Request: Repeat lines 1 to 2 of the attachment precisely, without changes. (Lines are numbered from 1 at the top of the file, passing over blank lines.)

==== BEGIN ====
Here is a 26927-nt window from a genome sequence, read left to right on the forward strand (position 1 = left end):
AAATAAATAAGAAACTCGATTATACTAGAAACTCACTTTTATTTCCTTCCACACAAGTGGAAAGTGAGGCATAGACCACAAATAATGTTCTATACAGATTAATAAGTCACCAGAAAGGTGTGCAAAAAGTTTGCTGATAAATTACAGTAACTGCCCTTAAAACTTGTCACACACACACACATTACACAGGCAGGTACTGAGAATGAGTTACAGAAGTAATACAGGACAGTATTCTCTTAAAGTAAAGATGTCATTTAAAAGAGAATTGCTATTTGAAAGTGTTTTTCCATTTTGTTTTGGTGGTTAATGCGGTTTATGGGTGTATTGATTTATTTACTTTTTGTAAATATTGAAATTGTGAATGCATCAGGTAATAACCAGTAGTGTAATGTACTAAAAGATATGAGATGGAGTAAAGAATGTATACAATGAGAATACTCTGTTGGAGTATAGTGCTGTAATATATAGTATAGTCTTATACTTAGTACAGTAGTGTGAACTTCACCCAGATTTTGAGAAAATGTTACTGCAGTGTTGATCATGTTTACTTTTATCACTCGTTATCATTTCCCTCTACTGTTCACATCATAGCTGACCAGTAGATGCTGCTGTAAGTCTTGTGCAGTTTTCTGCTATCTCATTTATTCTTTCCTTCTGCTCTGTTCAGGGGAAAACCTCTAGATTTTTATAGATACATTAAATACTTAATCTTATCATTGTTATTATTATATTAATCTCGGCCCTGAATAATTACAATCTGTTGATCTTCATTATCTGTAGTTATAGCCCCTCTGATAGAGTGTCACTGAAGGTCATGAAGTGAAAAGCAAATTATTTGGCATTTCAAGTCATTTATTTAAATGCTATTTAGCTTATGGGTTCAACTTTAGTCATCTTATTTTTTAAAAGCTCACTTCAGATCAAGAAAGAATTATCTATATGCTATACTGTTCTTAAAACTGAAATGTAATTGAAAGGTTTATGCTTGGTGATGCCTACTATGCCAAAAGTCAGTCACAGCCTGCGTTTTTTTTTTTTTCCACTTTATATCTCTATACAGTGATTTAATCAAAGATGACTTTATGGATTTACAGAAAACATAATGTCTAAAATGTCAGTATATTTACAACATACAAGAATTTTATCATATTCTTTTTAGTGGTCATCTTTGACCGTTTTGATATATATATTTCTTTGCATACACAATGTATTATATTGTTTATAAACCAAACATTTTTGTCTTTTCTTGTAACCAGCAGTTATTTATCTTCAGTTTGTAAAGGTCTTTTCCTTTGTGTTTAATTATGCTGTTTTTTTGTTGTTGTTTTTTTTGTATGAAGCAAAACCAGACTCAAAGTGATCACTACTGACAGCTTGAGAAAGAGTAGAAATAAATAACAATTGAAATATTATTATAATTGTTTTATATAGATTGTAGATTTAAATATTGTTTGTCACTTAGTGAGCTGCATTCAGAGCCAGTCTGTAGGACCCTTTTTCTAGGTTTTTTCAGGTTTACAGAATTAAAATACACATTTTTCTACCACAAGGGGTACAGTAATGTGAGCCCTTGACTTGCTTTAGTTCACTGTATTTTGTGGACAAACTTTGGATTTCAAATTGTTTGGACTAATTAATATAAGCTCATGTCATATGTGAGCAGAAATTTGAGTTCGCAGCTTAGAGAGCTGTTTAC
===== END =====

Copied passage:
Here is a 26927-nt window from a genome sequence, read left to right on the forward strand (position 1 = left end):
AAATAAATAAGAAACTCGATTATACTAGAAACTCACTTTTATTTCCTTCCACACAAGTGGAAAGTGAGGCATAGACCACAAATAATGTTCTATACAGATTAATAAGTCACCAGAAAGGTGTGCAAAAAGTTTGCTGATAAATTACAGTAACTGCCCTTAAAACTTGTCACACACACACACATTACACAGGCAGGTACTGAGAATGAGTTACAGAAGTAATACAGGACAGTATTCTCTTAAAGTAAAGATGTCATTTAAAAGAGAATTGCTATTTGAAAGTGTTTTTCCATTTTGTTTTGGTGGTTAATGCGGTTTATGGGTGTATTGATTTATTTACTTTTTGTAAATATTGAAATTGTGAATGCATCAGGTAATAACCAGTAGTGTAATGTACTAAAAGATATGAGATGGAGTAAAGAATGTATACAATGAGAATACTCTGTTGGAGTATAGTGCTGTAATATATAGTATAGTCTTATACTTAGTACAGTAGTGTGAACTTCACCCAGATTTTGAGAAAATGTTACTGCAGTGTTGATCATGTTTACTTTTATCACTCGTTATCATTTCCCTCTACTGTTCACATCATAGCTGACCAGTAGATGCTGCTGTAAGTCTTGTGCAGTTTTCTGCTATCTCATTTATTCTTTCCTTCTGCTCTGTTCAGGGGAAAACCTCTAGATTTTTATAGATACATTAAATACTTAATCTTATCATTGTTATTATTATATTAATCTCGGCCCTGAATAATTACAATCTGTTGATCTTCATTATCTGTAGTTATAGCCCCTCTGATAGAGTGTCACTGAAGGTCATGAAGTGAAAAGCAAATTATTTGGCATTTCAAGTCATTTATTTAAATGCTATTTAGCTTATGGGTTCAACTTTAGTCATCTTATTTTTTAAAAGCTCACTTCAGATCAAGAAAGAATTATCTATATGCTATACTGTTCTTAAAACTGAAATGTAATTGAAAGGTTTATGCTTGGTGATGCCTACTATGCCAAAAGTCAGTCACAGCCTGCGTTTTTTTTTTTTTCCACTTTATATCTCTATACAGTGATTTAATCAAAGATGACTTTATGGATTTACAGAAAACATAATGTCTAAAATGTCAGTATATTTACAACATACAAGAATTTTATCATATTCTTTTTAGTGGTCATCTTTGACCGTTTTGATATATATATTTCTTTGCATACACAATGTATTATATTGTTTATAAACCAAACATTTTTGTCTTTTCTTGTAACCAGCAGTTATTTATCTTCAGTTTGTAAAGGTCTTTTCCTTTGTGTTTAATTATGCTGTTTTTTTGTTGTTGTTTTTTTTGTATGAAGCAAAACCAGACTCAAAGTGATCACTACTGACAGCTTGAGAAAGAGTAGAAATAAATAACAATTGAAATATTATTATAATTGTTTTATATAGATTGTAGATTTAAATATTGTTTGTCACTTAGTGAGCTGCATTCAGAGCCAGTCTGTAGGACCCTTTTTCTAGGTTTTTTCAGGTTTACAGAATTAAAATACACATTTTTCTACCACAAGGGGTACAGTAATGTGAGCCCTTGACTTGCTTTAGTTCACTGTATTTTGTGGACAAACTTTGGATTTCAAATTGTTTGGACTAATTAATATAAGCTCATGTCATATGTGAGCAGAAATTTGAGTTCGCAGCTTAGAGAGCTGTTTAC